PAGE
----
While 80% of all US citizens will experience some level of low back pain during their lives, 10.2% (2006 US Survey) of all adults in this country have suffered from chronic low back pain that limits activity for an extended period of time.As a physical therapist that specializes in treating the spine, I often have chronic low back pain patients that struggle to understand why their condition exists.Many clients arrive for an evaluation after years with severe bouts of low back pain that comes and goes with minimal cause or explanation.Trips to the doctor for medication, days missed from work, and visits to various types of practitioners are common with this diagnosis. My experience has found that some of these chronic low back pain patients have spinal instability as the source of their condition.
Spinal instability or excessive vertebral segmental motion is a possible cause of chronic low back pain.General wear and tear, previous injuries, and congenital abnormality of the vertebrae can be factors that lead towards instability.Looking at the spine with the muscles removed, there is a beautiful structure that is present which allows for movement, but also provides stability from one spinal segment in relation to its neighbor (above or below).The discs, ligaments, and vertebrae themselves provide this passive stability.Compromise to these structures can lead to instability or an excessive amount of movement.The muscles of core and deep spine provide protection and smooth movement between the vertebrae and the low back in general, which is termed dynamic stability. When passive stability is lacking, dynamic stability is in greater need.However, dynamic muscular stability of this level is often lacking in spinal instability patients.With these individuals, acute low back pain bouts arise when an activity, such as shoveling snow or even bending over to pick up a pencil from the ground, overloads the available passive and dynamic stability.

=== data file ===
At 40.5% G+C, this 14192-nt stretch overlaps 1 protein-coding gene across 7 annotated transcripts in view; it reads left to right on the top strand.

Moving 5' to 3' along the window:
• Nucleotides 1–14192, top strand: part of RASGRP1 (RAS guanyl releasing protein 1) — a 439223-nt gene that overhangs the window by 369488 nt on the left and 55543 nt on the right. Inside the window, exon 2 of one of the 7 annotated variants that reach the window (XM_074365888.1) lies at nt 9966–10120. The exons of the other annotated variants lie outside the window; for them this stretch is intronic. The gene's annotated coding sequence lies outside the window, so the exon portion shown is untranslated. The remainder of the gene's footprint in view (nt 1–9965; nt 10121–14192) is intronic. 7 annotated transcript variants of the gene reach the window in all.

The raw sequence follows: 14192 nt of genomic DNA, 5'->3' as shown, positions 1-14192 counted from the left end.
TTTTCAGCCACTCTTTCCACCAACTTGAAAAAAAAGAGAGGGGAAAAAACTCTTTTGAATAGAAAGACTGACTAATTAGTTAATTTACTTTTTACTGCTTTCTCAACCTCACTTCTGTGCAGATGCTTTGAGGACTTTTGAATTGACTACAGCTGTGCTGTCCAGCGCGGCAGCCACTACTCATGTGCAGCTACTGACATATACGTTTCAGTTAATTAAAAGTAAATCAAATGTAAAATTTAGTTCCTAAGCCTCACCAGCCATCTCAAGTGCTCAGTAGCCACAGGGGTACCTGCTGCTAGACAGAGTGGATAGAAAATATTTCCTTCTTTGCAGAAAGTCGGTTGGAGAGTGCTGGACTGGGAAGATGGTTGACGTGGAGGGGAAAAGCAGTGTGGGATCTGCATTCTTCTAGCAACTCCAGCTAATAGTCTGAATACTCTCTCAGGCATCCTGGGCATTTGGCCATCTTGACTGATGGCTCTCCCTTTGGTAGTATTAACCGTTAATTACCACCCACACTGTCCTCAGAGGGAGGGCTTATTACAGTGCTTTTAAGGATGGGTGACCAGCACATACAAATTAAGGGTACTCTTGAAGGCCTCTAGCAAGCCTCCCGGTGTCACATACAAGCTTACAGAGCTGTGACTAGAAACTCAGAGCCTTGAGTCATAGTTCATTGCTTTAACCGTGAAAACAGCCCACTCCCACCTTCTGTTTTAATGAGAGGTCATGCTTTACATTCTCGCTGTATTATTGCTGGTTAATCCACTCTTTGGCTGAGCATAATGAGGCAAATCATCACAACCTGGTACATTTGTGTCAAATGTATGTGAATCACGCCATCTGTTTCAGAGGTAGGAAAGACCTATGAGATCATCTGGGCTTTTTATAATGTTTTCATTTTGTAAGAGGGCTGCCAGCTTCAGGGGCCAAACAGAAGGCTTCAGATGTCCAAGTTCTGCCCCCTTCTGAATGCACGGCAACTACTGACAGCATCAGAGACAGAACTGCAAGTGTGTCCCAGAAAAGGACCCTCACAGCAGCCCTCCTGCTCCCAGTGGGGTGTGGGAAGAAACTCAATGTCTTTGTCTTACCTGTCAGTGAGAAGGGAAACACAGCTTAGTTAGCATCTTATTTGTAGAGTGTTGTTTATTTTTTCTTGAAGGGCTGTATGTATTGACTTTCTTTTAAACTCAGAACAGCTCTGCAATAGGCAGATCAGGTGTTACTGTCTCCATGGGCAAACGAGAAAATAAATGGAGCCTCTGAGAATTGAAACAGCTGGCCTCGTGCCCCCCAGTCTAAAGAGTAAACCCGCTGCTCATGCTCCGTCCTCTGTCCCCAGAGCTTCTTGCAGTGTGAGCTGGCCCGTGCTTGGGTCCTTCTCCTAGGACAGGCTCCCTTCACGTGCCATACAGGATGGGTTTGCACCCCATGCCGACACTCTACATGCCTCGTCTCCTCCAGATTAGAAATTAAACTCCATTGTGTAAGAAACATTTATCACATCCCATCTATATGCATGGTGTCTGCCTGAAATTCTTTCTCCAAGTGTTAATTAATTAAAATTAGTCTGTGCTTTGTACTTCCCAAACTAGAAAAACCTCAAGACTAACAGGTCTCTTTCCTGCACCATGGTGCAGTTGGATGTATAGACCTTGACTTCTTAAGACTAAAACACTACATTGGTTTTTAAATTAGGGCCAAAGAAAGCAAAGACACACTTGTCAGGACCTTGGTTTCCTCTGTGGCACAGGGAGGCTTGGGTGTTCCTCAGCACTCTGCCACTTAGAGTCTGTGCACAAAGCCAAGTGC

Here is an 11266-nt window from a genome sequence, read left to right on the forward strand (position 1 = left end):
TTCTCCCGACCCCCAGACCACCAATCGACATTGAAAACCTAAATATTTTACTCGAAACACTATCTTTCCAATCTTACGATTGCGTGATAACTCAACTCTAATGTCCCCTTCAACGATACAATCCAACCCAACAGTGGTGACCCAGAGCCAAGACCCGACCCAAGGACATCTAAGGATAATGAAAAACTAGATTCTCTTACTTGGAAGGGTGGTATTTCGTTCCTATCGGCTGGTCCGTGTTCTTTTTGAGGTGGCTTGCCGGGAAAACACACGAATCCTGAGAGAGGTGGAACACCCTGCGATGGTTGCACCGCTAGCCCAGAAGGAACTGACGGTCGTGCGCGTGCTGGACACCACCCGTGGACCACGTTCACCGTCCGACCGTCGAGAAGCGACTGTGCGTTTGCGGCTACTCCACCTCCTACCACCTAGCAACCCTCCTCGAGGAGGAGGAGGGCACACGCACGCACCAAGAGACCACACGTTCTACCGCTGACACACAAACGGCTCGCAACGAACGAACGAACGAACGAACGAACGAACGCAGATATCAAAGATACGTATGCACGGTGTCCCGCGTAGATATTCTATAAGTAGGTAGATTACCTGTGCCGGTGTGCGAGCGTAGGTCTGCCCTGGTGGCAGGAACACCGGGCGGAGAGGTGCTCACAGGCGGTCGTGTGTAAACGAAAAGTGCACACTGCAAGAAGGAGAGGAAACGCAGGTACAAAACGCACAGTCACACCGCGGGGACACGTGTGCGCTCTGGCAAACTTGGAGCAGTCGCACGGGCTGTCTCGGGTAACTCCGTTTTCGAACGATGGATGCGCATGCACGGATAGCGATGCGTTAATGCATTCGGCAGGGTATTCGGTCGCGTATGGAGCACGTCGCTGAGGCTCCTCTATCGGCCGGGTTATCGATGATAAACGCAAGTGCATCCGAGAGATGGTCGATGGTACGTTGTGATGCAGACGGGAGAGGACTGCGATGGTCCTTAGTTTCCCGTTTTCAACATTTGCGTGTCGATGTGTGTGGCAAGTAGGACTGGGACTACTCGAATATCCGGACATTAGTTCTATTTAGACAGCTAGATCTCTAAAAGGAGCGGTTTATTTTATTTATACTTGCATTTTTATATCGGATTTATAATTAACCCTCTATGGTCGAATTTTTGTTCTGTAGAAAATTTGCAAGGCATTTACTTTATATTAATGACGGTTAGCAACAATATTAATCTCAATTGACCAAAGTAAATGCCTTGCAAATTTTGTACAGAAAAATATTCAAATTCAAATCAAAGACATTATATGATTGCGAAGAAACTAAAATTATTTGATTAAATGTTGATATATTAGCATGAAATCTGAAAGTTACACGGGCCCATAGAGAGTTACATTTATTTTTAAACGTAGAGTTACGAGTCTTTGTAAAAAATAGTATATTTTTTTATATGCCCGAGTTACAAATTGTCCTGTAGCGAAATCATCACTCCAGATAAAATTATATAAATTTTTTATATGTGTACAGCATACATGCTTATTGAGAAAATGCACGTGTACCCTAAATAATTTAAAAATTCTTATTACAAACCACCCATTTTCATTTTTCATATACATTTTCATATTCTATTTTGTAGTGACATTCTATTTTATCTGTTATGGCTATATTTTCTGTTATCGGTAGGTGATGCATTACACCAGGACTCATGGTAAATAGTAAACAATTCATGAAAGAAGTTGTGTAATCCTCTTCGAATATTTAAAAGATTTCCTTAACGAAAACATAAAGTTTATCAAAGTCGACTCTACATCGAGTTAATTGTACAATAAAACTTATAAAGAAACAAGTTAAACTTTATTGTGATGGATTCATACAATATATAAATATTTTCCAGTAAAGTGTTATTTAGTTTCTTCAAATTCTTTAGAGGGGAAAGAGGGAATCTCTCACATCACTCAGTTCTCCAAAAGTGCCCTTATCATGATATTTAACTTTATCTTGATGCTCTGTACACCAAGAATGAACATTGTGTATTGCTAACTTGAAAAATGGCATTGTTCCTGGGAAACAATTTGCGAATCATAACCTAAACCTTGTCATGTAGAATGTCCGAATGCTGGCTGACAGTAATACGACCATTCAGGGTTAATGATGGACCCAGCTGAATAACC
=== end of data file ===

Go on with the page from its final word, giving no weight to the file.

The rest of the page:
Perhaps the most common form of low back instability is an anterior spondylolisthesis or a slippage forward of a lumbar vertebra in relation to the vertebra below it.This diagnosis can be picked up through a detailed and specific physical therapy evaluation and then confirmed with a specialized x-ray of the lumbar spine.A spondylolisthesis has various grades, depending on the degree of slippage measured on the image. A mild or even moderate spondylolisthesis is best treated with specific core stabilization exercises and teaching the patient how to safely lift, given this diagnosis.Higher grades of spondylolisthesis may require surgical spinal fusion to stabilize the segments. Many patients go years or decades without understanding the true source of their chronic low back pain.In some cases, instability or spondylolisthesis is the culprit lurking in the shadows.